Whether you’ve been doing ecommerce for a while now or simply late to the game, optimizing your human resources to deliver the best possible customer experience is vitally important. In this article, we’ll explore the 6 key roles and functional areas you should address to get the most out of your ecommerce efforts.
A successful ecommerce business is a combination of many factors. These include the value proposition of their product offering, the combination of technologies effectively deployed to create an online shopping experience, and the end-to-end customer experience a shopper receives. However, it’s the human capital you invest in your business that will ultimately determine your success.
While the size of your team will be a function of numerous factors including your revenues, your commitment to selling online, the allocation of internal vs. external resources, and your volume of both orders and SKU’s, mid-market ecommerce retailers (we define as having between $10 and $100M of online revenues) will typically have anywhere from 4 to 10 employees dedicated to their ecommerce efforts. Regardless of the number of employees, these are the 6 key areas you should focus on:
This person is the “conductor” of your ecommerce organization. They help develop your digital strategy and coordinate the activities of multiple internal and external functional areas.
This role serves as a bridge between your existing product/merchandising teams and is comfortable using data to both inform and enhance your online merchandising strategies.
Applies marketing technology, analytics, and performance marketing techniques to drive traffic and convert customers.
Develops personalized merchandising and marketing strategies through the application of customer segments, onsite personalization tools, and via email marketing.
Web designers, copywriters, photographers, and front-end developers help craft the user experience for your website and supply the content needed to sell your products and attract site visitors.
The “mechanics” of the team, these individuals help maintain your website, move data between your systems, and handle the logistics for fulfilling orders.
This isn’t to suggest that you need to hire for each of these separate areas before you can run an ecommerce site. For smaller companies, several individuals may play multiple roles on your team. However, for larger organizations with increased complexity, you may have entire teams comprising each functional area. Or, in either case, you may rely on outside partners to handle some of these capabilities.
Which roles you need to hire for will depend on the specifics of your business, however, as we’ve pointed out you will need to ensure that your team can focus on each of these six areas. Let’s explore each of them a bit further.
1. The Multi-Faceted Ecommerce Leader
Building and leading a successful ecommerce business requires a multitude of skills and capabilities. Since the primary goal is to drive incremental revenues into the business, many organizations will appoint someone with a strong business and/or marketing background. That’s not to say someone with a merchandising, technical, or even operations background wouldn’t make a strong choice though. Whatever the background, the key to a strong ecommerce leader is their ability to operate on multiple levels at any given time.
Whether it’s your Chief Marketing Officer, VP Ecommerce, Director of Ecommerce, or Chief Technology Officer leading your ecommerce efforts they will need to have extensive knowledge of your products, your customers, and your key business drivers. They’ll need to be able to develop an ecommerce strategy that accounts for the various system interdependencies and your company’s internal capabilities. They will have to juggle various requests coming from all over the organization, prioritize them, and execute on the ones with the biggest impact. They’ll have to orchestrate employees from numerous functional areas with differing skills, points of view, and potentially conflicting agendas. Part negotiator, visionary, strategist, and technologist, this is someone who can paint the “big picture” while also being mindful of the details.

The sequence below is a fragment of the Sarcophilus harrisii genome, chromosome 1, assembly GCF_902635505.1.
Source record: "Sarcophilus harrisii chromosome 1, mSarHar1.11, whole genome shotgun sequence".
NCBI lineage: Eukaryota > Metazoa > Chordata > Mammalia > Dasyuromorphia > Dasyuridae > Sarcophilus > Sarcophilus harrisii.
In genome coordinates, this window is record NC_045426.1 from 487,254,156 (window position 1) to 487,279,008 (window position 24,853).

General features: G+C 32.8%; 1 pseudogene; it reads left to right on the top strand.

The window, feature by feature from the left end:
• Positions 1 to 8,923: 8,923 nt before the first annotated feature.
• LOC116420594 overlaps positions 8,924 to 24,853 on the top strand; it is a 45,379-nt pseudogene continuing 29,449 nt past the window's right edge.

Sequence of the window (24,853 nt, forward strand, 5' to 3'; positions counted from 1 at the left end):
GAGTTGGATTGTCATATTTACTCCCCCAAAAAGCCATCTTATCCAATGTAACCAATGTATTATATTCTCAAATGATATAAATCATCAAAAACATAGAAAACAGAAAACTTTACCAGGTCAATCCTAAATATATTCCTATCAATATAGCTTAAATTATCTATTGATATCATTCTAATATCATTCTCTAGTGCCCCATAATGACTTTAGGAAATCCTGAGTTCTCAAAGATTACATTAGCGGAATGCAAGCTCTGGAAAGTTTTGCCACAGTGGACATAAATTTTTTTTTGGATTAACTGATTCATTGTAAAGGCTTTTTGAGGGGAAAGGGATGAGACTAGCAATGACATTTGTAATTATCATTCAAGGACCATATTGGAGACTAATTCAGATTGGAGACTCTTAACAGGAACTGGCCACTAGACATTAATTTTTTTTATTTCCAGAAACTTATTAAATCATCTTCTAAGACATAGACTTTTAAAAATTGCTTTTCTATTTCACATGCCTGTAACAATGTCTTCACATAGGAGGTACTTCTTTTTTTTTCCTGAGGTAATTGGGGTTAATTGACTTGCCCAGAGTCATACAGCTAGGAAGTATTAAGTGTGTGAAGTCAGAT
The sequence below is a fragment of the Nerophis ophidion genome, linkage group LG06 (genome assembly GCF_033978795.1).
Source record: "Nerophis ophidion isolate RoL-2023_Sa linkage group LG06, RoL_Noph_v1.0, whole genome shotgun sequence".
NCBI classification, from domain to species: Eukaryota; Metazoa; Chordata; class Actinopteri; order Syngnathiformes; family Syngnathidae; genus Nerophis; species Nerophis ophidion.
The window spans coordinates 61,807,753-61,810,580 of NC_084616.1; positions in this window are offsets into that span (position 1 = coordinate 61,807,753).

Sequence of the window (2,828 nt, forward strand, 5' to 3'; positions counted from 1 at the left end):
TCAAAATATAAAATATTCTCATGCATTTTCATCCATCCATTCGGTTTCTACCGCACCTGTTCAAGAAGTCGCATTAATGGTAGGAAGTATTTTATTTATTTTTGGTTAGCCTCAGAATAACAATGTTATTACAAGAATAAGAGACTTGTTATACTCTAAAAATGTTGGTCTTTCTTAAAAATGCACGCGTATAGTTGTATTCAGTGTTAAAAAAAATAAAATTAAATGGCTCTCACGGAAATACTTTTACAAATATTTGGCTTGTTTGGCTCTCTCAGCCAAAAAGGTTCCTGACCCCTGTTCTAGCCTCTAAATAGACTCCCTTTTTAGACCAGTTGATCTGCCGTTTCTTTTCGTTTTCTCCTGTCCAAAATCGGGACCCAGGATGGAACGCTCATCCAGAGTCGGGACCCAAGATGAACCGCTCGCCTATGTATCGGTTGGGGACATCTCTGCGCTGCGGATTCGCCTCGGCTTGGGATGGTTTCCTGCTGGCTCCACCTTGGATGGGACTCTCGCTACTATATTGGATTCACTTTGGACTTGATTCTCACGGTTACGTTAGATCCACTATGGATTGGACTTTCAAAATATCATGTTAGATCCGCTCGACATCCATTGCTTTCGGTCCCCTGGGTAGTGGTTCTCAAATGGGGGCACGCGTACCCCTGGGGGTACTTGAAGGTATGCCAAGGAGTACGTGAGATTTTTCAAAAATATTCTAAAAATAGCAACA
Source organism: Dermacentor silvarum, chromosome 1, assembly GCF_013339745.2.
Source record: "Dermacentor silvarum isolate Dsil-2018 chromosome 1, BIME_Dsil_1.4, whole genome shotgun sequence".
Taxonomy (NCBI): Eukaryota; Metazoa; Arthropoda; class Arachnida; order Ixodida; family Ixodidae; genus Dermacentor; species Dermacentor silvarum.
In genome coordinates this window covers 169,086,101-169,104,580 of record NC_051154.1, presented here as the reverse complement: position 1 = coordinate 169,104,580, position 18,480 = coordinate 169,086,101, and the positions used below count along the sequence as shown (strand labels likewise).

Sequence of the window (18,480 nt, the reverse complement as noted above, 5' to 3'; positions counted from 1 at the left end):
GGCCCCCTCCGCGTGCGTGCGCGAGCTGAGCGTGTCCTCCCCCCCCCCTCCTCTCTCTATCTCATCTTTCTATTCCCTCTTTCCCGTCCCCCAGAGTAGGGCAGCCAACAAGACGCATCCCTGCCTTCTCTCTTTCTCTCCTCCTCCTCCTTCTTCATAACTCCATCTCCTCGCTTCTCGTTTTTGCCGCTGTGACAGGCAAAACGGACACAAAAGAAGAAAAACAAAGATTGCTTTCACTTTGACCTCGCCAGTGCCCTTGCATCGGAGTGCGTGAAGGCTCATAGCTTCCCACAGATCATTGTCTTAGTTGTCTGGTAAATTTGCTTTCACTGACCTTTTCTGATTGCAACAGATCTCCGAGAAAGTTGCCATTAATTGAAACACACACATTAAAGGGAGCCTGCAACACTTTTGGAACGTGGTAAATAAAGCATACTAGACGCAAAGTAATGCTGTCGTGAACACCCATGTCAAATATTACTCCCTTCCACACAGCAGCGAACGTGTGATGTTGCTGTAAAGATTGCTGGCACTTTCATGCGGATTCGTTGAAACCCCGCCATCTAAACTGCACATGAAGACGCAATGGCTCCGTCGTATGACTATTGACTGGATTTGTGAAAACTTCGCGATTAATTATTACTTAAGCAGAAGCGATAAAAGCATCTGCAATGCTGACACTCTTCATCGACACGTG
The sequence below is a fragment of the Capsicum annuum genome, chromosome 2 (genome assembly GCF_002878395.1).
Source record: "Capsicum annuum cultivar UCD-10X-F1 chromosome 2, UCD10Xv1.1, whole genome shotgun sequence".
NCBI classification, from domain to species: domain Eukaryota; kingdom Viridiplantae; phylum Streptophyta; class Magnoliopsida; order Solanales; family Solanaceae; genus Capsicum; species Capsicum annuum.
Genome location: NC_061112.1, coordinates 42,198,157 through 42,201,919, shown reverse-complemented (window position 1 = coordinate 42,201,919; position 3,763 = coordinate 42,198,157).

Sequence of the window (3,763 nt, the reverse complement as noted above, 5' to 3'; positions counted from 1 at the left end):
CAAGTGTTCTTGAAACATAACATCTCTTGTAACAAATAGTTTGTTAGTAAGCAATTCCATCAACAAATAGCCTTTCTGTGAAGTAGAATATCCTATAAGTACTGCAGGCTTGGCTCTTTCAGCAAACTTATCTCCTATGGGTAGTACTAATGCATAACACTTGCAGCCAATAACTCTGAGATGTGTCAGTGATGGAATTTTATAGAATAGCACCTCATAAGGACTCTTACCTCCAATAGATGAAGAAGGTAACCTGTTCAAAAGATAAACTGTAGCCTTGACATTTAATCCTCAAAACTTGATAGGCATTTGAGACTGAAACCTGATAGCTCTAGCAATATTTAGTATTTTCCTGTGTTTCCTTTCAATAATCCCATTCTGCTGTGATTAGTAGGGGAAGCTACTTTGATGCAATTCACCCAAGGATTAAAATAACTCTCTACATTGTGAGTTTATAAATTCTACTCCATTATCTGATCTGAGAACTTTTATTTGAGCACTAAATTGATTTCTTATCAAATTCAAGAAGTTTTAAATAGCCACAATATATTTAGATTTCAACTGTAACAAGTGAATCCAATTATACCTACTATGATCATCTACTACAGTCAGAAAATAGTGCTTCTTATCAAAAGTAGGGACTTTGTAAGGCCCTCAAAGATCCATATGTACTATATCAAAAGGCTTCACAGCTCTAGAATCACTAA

2. The Data Merchant
A product expert, with a keen understanding of your customer, this individual needs to interpret data and be able to inspire shoppers to become customers. Part taxonomist, part data geek, well-organized, a strong collaborator with an understanding of how SEO drives website traffic (and ultimately sales), this individual helps showcase your products in the best possible light. That’s what makes a digital merchant extraordinaire!
Hey, we never said these roles were going to be easy to fill!
All kidding aside, its critical for individuals in this role to be able to wear multiple hats. Oftentimes, companies will pull product data from a catalog or ERP system that only partly fills your ecommerce requirements. Your data merchant will typically need to supplement that data with additional elements and/or attributes (e.g.: material type, occasion, features, etc.) that will improve the online shopping experience and help customers quickly find what they’re looking for. Ultimately, it is the responsibility of this individual to ensure that “dirty data” doesn’t impact the performance of the website.
Taxonomizing is another critical aspect of this role. Ecommerce websites layout differently than catalogs, or even retail storefronts. Having a well-organized shopping hierarchy that maximizes the visibility of your SKU’s and minimizes the effort of your shoppers is a crucial element to the success of your website. Your merchant will need to analyze sales data and visitor traffic flows to continuously shift product categories to boost conversion rates and average order sizes.
Lastly, your data merchant will need to have a good understanding of search engine optimization techniques. Understanding the right keywords to target (is it a suitcase or an overnight bag?), ensuring that your product copy is sufficient and keyword rich, all your images have alt text, adjusting the URL and title tag (or the product title for that matter) all helps to maximize your visibility in those all-important search engines.
3. Customer Acquisition Guru
Driving targeted website visitors, with a need for your products and a high propensity to convert is the holy grail of any company’s ecommerce acquisition efforts. Unfortunately, while driving traffic to your site is relatively easy, it takes a special mix of consumer insight, marketing landscape awareness, and analytical capabilities to be able to generate profitable marketing campaigns. That’s why you need a customer acquisition guru.